“At the board meeting this morning,” he said through a mouthful of smoke, “the partners approved my nomination for our annual pro bono project.”

I nodded, wondering where the conversation was headed and why he had singled me out. Our firm was one of the few in the country that did a pro bono marketing and public relations campaign each year. The effort produced a great tax write-off and invaluable publicity for Shine. Previous pro bono projects ranged from a national organ donation awareness campaign to a series of radio and television spots encouraging people to vote.

“We are going to save a small town,” he continued, exhaling a cloud of rich smoke into the night. I stifled a cough when some of it hit my nose. “Rumton has been slowly deteriorating for years and years, and now it’s in real trouble. Farming has dried up. The downtown district is deserted. Kids have grown up and gotten the hell out of Dodge. The population is dwindling and, basically, the town is broke. The remaining few hundred residents can barely afford to keep their roads maintained and their school operational. If nothing is done, there won’t be anything left to call a town.”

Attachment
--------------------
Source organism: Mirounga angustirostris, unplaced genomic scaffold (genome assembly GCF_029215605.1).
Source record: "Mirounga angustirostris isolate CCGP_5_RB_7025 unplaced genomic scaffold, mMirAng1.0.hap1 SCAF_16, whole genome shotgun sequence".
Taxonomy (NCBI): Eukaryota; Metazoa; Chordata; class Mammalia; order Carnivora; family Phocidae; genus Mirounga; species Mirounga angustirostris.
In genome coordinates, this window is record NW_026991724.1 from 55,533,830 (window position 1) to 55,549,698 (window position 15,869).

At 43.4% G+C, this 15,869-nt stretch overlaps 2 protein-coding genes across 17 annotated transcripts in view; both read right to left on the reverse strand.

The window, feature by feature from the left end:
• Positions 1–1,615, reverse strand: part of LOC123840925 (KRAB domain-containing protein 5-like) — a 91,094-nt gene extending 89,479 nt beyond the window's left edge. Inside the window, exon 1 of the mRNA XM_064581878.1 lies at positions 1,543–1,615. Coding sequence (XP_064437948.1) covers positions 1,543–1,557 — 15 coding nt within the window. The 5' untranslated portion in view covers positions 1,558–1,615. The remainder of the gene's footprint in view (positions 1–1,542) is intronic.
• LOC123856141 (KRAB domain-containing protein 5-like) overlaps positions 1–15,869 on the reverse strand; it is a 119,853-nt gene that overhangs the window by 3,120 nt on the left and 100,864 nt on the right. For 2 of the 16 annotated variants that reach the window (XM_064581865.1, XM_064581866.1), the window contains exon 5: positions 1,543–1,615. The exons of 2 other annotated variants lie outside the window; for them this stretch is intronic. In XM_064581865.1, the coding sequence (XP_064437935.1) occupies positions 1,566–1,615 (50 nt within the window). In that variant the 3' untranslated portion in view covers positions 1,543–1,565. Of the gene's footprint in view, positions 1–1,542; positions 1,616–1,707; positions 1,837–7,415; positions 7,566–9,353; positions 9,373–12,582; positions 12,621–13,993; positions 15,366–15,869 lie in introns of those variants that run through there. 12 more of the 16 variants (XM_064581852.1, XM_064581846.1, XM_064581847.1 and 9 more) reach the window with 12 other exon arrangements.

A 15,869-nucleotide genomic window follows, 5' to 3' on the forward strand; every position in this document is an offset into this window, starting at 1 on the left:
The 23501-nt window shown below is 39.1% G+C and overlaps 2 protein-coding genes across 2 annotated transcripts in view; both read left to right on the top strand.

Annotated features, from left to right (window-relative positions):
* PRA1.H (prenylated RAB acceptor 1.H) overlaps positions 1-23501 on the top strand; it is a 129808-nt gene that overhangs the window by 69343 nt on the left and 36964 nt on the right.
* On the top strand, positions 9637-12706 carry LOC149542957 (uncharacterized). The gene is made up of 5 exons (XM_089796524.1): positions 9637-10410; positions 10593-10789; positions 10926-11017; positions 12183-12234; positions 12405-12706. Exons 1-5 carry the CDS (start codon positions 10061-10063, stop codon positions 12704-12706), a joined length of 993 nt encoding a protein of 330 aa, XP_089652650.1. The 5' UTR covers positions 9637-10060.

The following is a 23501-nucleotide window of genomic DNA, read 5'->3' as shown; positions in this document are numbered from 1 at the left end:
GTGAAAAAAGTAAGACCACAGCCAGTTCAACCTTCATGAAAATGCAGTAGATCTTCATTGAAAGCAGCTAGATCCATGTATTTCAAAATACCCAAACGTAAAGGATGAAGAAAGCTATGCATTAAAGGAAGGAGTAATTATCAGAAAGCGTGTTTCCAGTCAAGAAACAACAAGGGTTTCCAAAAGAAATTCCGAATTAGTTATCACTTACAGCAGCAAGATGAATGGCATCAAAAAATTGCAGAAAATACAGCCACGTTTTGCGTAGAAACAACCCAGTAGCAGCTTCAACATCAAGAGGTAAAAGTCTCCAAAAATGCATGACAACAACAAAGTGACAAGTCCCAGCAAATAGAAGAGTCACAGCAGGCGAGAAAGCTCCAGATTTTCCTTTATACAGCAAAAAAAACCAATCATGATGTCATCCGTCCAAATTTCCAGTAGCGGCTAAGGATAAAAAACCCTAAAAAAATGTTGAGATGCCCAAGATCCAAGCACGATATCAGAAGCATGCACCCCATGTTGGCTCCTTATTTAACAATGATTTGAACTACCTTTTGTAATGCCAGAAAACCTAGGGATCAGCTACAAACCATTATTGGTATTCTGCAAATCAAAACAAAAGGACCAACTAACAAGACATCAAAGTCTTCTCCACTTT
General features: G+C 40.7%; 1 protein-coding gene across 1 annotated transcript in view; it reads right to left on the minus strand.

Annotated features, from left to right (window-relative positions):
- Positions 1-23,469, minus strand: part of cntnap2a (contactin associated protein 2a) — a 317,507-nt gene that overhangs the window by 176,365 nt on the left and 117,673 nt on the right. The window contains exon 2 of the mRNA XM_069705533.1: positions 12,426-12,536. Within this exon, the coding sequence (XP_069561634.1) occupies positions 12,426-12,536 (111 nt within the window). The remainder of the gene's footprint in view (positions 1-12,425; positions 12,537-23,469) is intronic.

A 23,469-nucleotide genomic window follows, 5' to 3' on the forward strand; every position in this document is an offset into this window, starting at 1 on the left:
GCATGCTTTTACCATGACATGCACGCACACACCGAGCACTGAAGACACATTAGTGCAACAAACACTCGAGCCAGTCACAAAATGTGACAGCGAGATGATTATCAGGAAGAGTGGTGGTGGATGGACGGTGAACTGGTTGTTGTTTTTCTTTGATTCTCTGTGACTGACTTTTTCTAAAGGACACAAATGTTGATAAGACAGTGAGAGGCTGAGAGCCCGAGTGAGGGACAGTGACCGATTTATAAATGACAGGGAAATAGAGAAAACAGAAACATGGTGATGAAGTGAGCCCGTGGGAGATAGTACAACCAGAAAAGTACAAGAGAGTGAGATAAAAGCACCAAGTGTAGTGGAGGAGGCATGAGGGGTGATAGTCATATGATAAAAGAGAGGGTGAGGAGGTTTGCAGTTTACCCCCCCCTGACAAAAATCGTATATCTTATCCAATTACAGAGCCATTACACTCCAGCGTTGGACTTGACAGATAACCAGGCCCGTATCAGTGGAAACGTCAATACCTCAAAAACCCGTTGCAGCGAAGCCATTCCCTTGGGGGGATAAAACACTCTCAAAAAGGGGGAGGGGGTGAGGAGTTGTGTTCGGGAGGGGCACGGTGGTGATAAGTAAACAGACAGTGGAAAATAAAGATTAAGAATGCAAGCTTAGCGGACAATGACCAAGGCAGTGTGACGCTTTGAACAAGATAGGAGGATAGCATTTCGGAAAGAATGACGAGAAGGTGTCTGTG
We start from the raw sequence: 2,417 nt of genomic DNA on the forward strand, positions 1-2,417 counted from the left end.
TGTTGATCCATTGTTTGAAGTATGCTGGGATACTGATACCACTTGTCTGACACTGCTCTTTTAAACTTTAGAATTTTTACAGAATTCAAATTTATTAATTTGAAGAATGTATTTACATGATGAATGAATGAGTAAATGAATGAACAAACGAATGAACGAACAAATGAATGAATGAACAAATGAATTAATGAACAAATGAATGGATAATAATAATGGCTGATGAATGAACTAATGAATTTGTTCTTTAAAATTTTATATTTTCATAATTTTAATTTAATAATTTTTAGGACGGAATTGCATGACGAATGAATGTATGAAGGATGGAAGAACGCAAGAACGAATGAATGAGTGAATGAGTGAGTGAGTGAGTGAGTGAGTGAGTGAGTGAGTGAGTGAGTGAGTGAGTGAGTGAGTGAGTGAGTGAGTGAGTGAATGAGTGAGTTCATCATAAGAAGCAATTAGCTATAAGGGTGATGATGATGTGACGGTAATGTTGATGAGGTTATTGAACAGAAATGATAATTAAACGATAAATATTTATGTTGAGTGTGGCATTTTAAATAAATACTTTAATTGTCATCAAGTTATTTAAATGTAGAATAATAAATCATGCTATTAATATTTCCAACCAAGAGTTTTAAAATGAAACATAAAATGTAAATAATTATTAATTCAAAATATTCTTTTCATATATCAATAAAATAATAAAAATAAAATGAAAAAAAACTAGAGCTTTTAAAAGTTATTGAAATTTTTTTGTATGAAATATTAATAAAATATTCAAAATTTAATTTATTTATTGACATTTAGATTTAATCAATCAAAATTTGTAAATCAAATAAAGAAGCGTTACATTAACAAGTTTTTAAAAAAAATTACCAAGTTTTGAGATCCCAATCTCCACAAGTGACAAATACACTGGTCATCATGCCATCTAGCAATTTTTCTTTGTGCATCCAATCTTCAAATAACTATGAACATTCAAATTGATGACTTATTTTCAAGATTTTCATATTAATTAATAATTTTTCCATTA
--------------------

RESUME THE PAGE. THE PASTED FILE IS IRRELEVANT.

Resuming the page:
“Rumton? Where is that?”

“On the South Carolina coast,” he said, studying my face. “And we are going to figure out a way to revitalize it.”

“Um, that’s great. It sounds like a worthwhile project,” I said, feeling a nervous twitch flare up in my left eyelid. “But what does any of this have to do with me?”

A chunk of ash fell from the end of his cigar and landed between our feet. Almost immediately, a gust of wind nudged it off the edge of the balcony, and it disappeared into the darkness.

“You are going to head up the project, Jaxie.”

“Me? Head up the project?” I was too busy to lead a pro bono project. “You mean from our office, right? We’ll send out a few interns, and I’ll be their guidance contact?”

He chuckled before rolling the cigar between his fingers and taking another pull. “Well, yes, you’ll get your two interns. But they’ll be working from the office as your support staff. You’re going to Rumton. For a month, or maybe more. You’ll be there however long it takes to scope things out and devise a plan.”

Concrete moved beneath my feet and the air thinned. I was stunned. I gripped the railing for support. He was sending me to a backwoods town in the middle of nowhere for a month or more? The muscle in my eyelid spasmodically danced for a full three seconds.


“I grew up there, Jaxie. It used to be a thriving town full of friendly folks. Lots of farmland. Beautiful oak trees and scenic watering holes. And Rumton has beautiful views of the marsh, even if it is landlocked.”

“Aaron, I, uh ... I don’t really, uh, do small towns.”

He studied me, and the reflection of the glowing cigar tip twinkled in his irises. “Have you ever spent any time in a small town?”